Ironically, the name Kriss Kringle is the English form of the German term for “Christ Child.” In the United States that name became synonymous with St. Nicholas, St. Nick and Santa Claus even though German parents taught their children that the Christ Child was the gift-giver.
The Night Before Christmas
The story doesn’t end there. In 1822 a professor of classics at the General Theological Seminary in New York City named Clement C. Moore had the idea of writing a poem for his children during a Christmas Eve sleigh-ride from Greenwich Village to their home.
According to legend Moore’s inspiration for Santa Claus came primarily from vivid descriptions of the fat, jolly Dutch burghers with their white beards, red cloaks, wide leather belts, and leather boots. Others believe that Moore most likely arrived at his concept from Washington Irving’s “Knickerbocker History” (1809) and “The Children’s Friend”, a Christmas poem published in 1821.
One thing that is certain is that Moore opted for seven additional reindeer over the single deer that originally pulled Santa’s sleigh.
Moore wrote the poem for his own children. In his own mind, Moore felt the poem was “a mere trifle” and not at all dignified. When a family member submitted it to the mass media however, it became an overnight success, though Moore himself would not claim authorship for another 15 years.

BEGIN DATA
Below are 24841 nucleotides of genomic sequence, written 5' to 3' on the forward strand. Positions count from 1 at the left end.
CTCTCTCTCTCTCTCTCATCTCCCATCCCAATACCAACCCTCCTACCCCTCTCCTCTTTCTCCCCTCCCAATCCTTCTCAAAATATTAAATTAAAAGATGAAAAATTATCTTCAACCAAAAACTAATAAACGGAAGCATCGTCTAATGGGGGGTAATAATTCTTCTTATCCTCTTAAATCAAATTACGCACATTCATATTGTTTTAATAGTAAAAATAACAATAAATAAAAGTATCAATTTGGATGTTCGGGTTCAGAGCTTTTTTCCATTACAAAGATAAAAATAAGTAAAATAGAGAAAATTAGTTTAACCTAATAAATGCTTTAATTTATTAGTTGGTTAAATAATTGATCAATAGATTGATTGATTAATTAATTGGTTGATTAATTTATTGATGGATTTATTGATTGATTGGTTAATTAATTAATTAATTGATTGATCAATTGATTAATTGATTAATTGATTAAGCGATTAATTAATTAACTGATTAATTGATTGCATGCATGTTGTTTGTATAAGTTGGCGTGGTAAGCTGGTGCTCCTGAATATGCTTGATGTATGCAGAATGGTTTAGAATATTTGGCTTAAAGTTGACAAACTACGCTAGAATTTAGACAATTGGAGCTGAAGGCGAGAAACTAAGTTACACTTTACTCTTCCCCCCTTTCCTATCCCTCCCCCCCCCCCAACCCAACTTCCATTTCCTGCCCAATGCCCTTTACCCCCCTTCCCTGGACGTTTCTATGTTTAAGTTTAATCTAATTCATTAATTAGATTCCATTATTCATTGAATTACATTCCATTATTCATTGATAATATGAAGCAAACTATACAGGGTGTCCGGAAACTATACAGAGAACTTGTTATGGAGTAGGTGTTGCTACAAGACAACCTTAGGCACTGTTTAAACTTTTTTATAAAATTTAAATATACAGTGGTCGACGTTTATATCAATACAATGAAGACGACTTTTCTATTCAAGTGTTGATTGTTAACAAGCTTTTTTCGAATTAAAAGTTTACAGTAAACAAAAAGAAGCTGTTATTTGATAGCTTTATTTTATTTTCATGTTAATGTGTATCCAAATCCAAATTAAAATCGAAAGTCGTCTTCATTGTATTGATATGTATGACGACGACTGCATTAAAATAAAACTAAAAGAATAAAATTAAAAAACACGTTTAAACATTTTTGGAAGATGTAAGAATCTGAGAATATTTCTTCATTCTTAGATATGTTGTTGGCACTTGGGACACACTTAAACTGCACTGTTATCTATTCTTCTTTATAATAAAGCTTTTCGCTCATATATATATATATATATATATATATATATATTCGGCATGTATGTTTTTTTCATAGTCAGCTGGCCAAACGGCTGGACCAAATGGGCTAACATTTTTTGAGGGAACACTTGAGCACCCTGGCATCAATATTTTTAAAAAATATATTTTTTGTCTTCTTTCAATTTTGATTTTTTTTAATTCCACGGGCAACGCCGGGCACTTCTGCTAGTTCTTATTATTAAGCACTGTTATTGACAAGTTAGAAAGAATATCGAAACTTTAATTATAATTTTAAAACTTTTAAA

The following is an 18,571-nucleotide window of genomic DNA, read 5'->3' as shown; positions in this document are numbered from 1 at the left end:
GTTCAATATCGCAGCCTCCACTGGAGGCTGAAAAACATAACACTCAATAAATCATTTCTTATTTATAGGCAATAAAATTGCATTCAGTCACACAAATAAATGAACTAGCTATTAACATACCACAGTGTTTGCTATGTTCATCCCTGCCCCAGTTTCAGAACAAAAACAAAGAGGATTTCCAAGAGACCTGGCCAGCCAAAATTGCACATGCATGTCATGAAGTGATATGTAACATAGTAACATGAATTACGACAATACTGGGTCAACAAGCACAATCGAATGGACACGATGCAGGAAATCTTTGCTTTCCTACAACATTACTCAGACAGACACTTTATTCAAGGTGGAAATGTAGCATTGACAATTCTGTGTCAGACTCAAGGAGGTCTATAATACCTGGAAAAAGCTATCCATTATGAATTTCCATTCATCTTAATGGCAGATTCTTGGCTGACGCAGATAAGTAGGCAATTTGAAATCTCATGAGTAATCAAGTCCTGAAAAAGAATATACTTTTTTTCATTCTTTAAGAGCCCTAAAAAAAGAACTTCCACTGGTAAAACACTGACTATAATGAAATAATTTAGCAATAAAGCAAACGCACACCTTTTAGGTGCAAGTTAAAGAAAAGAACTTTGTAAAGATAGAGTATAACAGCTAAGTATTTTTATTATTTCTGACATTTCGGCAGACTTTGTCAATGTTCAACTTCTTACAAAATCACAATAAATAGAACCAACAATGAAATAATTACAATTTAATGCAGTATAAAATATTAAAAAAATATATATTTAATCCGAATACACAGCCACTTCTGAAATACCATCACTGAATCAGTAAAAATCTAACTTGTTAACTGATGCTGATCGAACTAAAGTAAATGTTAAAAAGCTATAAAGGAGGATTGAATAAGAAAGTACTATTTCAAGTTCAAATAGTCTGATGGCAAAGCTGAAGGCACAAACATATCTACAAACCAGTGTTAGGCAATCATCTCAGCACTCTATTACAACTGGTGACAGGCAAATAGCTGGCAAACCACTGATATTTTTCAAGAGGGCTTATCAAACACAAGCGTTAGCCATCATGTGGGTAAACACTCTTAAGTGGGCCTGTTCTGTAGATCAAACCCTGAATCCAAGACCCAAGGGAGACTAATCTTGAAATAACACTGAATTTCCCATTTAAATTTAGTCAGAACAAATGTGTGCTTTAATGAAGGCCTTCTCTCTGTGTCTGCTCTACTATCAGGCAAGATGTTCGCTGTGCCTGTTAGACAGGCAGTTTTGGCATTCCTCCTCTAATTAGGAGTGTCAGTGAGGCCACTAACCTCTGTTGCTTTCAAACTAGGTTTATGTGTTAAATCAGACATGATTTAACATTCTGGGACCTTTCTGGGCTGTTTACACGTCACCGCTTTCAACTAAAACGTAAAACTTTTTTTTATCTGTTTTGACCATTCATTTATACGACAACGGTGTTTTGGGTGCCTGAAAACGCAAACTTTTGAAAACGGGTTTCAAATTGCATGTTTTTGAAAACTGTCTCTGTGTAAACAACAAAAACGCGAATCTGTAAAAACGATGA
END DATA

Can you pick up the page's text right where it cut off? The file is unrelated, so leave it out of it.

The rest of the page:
The modernization of Santa Claus
Several decades later, a popular New York cartoonist and caricaturist named Thomas Nast drew a modern version of Santa Claus. The traditional German figure of Sankt Nikolaus and Weihnachtsmann or Father Christmas was Nast’s inspiration.
The Christmas card Santa Claus image printed by Louis Prang was also popular.
Coca-Cola did help to create the modern-day image of Santa, and in fact the way most of us see Santa Claus – friendly and plump with a white beard – did come from Coca-Cola advertising. Before Coke’s modern version, Santa was drawn in a variety of ways – even as a scary elf. One thing is always consistent, his bright red garments.
Coca-Cola introduced this new friendly, human image of Santa (created by illustrator Haddon Sundblom) in December 1931. (This picture is of a 1931 ad.) From 1931-1964, Sundblom was busy creating holiday ads for Coke featuring Santa. Those iconic images continue to be seen each year on bottles, cans, and 12-packs.
The rest is history. The combination of Moore’s poem “A Visit from St. Nicholas” and Nast’s caricatures have endeared Santa Claus as we know him to Americans for decades.
About the Author:
Bob Taylor is a veteran writer who has traveled throughout the world. Taylor was an award winning television producer/reporter/anchor before focusing on writing about international events, people and cultures around the globe.
Featured Image: Courtesy Santa Claus Lane on Facebook https://www.facebook.com/santaclauslaneclovis/
Taylor is founder of The Magellan Travel Club (www.MagellanTravelClub.com)